Intro to Emotional Intelligence

Let’s not make this complicated.

Emotional intelligence as an idea goes back a long way, to the start of civilization.

“Anyone can become angry – that is easy.  But to be angry…                        

– with the right person,

– to the right degree,

– at the right time,

– for the right purpose,

– and in the right way,

…that is not easy.”

Aristotle

Today, what we call Emotional Intelligence is rooted in the idea of “multiple intelligences.” This evolved over the last century, in part as an antidote to the hyper-rationality and worship of the logical and analytical in western society.  It was best articulated and popularized by Howard Gardner  and illustrated like this:

Video Interview with Howard Gardner

This also represents some of the early rumblings of feminism, as emotion had been commonly portrayed as a female weakness and vocational disability.  (Although we are routinely reminded of the work to be done on this:  Sigh.)

By the 1980’s the idea of multiple intelligences was firmly established in western culture. Emotional Intelligence as a term was introduced at this point. Several behavioral scientists made significant contributions, notably John Mayer and Peter Salovey, who introduced the first generally accepted model of EI.

Daniel Goleman then made EI into a popular science topic, by introducing a business-oriented model and selling a few million copies of this:

Emotional Intelligence by Daniel Goleman

              and a couple of decades later, we arrive here:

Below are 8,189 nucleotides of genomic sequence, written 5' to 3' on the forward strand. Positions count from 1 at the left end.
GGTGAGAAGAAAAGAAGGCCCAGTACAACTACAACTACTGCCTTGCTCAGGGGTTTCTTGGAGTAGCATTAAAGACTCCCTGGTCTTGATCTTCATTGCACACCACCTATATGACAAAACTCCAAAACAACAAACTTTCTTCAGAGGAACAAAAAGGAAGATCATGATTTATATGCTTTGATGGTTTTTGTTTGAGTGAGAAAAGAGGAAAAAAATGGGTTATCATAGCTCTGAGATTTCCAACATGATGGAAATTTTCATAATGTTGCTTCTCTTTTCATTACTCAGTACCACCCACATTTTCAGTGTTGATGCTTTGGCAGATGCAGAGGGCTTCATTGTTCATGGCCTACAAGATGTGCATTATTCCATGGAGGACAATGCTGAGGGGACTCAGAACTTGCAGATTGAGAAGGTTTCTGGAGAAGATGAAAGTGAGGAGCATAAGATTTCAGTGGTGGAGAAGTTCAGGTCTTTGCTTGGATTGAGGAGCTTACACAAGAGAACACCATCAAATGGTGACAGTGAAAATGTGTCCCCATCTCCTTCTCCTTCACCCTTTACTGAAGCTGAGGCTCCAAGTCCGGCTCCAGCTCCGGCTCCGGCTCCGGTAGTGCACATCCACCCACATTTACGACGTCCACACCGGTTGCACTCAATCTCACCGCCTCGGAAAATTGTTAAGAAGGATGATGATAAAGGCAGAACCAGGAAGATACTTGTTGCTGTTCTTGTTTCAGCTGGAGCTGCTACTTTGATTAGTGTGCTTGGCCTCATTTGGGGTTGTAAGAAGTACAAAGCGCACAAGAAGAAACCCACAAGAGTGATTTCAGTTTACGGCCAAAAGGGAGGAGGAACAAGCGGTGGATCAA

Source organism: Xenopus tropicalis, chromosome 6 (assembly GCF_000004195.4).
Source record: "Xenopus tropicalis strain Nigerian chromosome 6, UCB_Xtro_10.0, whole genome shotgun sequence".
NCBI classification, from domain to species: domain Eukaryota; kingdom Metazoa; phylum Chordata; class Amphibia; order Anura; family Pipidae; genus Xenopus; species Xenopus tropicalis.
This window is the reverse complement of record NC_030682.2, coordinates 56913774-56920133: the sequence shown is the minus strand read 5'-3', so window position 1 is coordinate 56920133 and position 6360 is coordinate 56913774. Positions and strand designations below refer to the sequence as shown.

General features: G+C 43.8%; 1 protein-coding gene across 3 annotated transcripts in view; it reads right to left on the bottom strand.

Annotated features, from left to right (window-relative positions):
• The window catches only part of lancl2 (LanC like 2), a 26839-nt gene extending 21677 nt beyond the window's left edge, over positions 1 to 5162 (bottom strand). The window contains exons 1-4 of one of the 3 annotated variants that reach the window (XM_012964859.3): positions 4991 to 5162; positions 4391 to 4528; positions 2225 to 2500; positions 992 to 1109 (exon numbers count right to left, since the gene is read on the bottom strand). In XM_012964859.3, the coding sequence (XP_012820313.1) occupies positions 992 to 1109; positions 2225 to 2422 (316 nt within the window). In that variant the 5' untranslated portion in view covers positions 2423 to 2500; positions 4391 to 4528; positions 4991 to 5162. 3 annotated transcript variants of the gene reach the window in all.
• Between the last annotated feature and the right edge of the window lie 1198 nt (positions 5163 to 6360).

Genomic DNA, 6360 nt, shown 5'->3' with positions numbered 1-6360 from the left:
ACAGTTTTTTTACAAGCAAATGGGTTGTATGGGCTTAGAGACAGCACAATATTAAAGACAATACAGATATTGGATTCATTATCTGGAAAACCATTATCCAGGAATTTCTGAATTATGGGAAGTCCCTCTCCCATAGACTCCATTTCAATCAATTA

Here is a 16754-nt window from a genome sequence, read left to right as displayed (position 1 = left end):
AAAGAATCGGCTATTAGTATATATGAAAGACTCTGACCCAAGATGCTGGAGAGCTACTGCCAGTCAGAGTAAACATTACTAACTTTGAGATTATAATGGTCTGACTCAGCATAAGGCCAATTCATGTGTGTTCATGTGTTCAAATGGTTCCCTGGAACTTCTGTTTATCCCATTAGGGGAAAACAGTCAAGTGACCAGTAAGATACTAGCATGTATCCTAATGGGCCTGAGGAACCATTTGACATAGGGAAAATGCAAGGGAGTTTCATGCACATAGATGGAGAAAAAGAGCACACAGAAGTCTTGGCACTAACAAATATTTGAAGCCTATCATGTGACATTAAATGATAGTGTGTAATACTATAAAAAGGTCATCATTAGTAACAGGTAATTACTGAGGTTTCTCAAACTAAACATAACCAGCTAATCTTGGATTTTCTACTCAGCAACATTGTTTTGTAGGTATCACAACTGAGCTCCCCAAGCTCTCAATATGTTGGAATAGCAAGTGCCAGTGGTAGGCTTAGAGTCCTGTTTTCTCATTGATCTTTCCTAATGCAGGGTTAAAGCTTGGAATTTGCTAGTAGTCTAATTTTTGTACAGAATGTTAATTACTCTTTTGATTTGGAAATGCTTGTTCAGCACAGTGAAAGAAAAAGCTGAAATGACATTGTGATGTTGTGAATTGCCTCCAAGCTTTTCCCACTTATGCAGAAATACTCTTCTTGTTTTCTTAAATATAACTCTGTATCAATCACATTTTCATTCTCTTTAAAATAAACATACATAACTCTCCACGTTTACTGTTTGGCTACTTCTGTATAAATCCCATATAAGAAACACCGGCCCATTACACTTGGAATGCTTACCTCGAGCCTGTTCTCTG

There are now numerous models of EI, each attempting to provide insight in a unique manner, and to reflect human reality. There are hundreds, if not thousands, of consultants and firms that offer help with the topic. There are thousands of research papers. Summary information on all of this is available through the Research and State of the Art sections of this site.

Yet we still don’t have a shared definition of Emotional Intelligence, I think for three reasons:

  1. We still have differing definitions of “emotion.”

  2. There’s a lot of money being made with emotional intelligence, and some of this economic activity is made possible through competing definitions.

  3. We continue to deconstruct human functioning and see rational thought and emotional experience as different functions in the brain that compete for dominance. They aren’t:

“I view emotions as organizing processes that enable individuals to think and behave adaptively.

This perspective can be contrasted with a more traditional one that sees affect as a disorganized interruption of mental activity that must be minimized and controlled.” 

Peter Salovey, Ph.D., Chair of Psychology, Yale University, Major EQ Researcher and Theorist

“Smart decisions require emotions. Far from interfering with rationality, the absence of emotion and feeling can break down rationality and make wise decision making almost impossible.”

– Antonio Damasio
Professor of Neuroscience at the University of Southern California, leader of USC’s Brain and Creativity Institute